Stacklet Commercializes Cloud Custodian


By: Mary Jander

A startup named Stacklet has taken a popular open-source cloud management engine named Cloud Custodian and, with the help of the software’s creators, turned it into a streamlined commercial offering called Stacklet Platform.

The news highlights the growing popularity of the open-source model for managing multi-cloud networks, as well as the needs of DevOps teams for easy-to-implement security and management functions in cloud environments.

Cloud Custodian originated in 2016 as a project at bank holding company Capital One (COF). The purpose was to set up a rules-based framework to help DevOps teams manage cloud infrastructure, including operations, security, and costs. By mid-2020, Cloud Custodian had been downloaded over 2 million times. Capital One contributed the project to the Cloud Native Computing Foundation (CNCF) in August 2020.

Stacklet and Cloud Custodian

The Stacklet Platform is not customized; it retains all features of the open-source Cloud Custodian software, and it will continue to be tweaked as members of the CNCF add functions to the open source project. The point, according to Stacklet, is to take Cloud Custodian’s proven platform and make it easy to use by facilitating its rapid deployment with services from multiple clouds -- including AWS, Microsoft Azure, and Google Cloud Platform.

To this end, Stacklet has accelerated the set-up process with pre-defined policies governing DevOps usage of cloud services. It tracks costs, security, and operations features. Stacklet also has added an asset database designed to deliver real-time information on cloud infrastructure status and events.

Specific Stacklet Platform Functions

Stacklet uses a simple declarative language the vendor says is comprehensible to non-developers (think accountants). Developers use it to set policies concerning access rights, encryption, key rotation, and other elements of corporate security. Also, if a particular anomaly is encountered in the cloud environment, the system can be set to take remediating actions automatically.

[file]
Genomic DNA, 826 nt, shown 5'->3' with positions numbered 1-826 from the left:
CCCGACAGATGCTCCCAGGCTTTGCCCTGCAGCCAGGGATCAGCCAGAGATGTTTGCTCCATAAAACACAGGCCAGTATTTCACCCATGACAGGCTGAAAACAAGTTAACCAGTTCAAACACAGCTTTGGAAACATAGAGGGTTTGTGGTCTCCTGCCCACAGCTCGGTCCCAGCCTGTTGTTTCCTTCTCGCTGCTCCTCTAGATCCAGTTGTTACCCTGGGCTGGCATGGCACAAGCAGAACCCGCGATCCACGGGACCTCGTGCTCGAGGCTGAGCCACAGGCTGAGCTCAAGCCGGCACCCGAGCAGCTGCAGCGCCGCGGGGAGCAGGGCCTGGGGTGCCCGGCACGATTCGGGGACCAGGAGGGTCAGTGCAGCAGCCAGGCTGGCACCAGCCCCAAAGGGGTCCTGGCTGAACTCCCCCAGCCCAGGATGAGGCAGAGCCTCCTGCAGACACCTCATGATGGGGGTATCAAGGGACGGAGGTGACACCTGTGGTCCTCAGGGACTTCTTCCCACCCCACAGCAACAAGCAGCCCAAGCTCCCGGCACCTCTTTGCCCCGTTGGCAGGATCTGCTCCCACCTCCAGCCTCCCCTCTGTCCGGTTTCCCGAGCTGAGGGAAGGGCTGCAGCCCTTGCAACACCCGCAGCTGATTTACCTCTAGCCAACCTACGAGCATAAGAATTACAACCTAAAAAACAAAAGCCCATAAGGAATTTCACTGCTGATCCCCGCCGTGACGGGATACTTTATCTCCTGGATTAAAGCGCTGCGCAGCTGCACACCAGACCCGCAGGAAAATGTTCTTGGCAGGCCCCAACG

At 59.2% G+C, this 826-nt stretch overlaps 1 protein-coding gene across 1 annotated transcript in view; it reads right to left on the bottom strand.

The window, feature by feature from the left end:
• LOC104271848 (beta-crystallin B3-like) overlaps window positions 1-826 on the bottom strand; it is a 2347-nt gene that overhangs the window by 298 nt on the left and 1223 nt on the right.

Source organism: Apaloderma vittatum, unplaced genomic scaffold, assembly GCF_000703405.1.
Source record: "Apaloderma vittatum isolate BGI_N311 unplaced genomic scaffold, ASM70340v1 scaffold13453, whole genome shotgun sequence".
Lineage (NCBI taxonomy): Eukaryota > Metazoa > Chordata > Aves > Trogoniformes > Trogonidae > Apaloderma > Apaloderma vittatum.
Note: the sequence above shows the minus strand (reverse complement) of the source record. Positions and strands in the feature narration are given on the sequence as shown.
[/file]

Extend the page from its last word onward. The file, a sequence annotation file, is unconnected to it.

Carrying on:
Stacklet Platform also tracks compliance with NIST Cybersecurity Framework (CSF), the Payment Card Industry Data Security Standard (PCI-DSS), HIPAA, and the Center for Internet Security (CIS) Benchmarks. The software illustrates this compliance as shown in the screen shot below:

Source: Stacklet

Stacklet Platform manages backups, logging, and tagging in cloud operations. It can be set to de-activate virtual resources during off hours and to isolate unused resources (aka “garbage collection”).

Stacklet Platform is offered as software-as-a-service (SaaS) on an annual subscription basis, though the company isn’t officially announcing pricing at this point.

The BackGround of Stacklet

Stacklet was co-founded circa early 2020 by Kapil Thangavelu, who is credited with the development and ongoing maintenance of Cloud Custodian, and Travis Stanfield, the former senior director of software engineering at Capital One. Thangavelu now serves as Stacklet’s CTO and Stanfield as CEO.

In January 2021, Stacklet raised $18 million in Series A funding from Addition, Foundation Capital, and Liam Randall, a former Capital One VP of software innovation who is now Stacklet’s VP of business development. The company is headquartered in Arlington, Va., and has roughly 24 employees.

Catching on in Fintech

Cloud Custodian has many contributors, including Amazon (AMZN), Microsoft (MSFT), and Capital One, and its adoption as an open-source solution spans a range of vertical markets. So far, though, company sources say Stacklet Platform has been trialed primarily with financial technology (fintech) companies and pure-play technology firms. Those are the sectors moving aggressively to the cloud, and Stacklet’s Capital One DNA could also make the product attractive to other fintechs.

Regarding competition, there’s plenty, particularly from security firms such as Palo Alto Networks (PANW), via that company’s Prisma service; and Check Point Software Technologies’ (CHKP) D9 project, which is part of the vendor’s developer community outreach. Stacklet Platform also competes with in-house DIY projects.

Stacklet says its solution isn’t restricted to security, but is focused on governance. Its use is also directed not toward network managers but DevOps teams looking to relieve some of the headaches they encounter in the move to cloud. As one early adopter terms it, Stacklet enforces the guardrails: "Governance as Code is a strategic need for us,” said Naor Penso, senior director of product security at FICO, in a statement. “[O]ur partnership with Stacklet enables .... dynamic guardrail enforcement, defined by our organization.”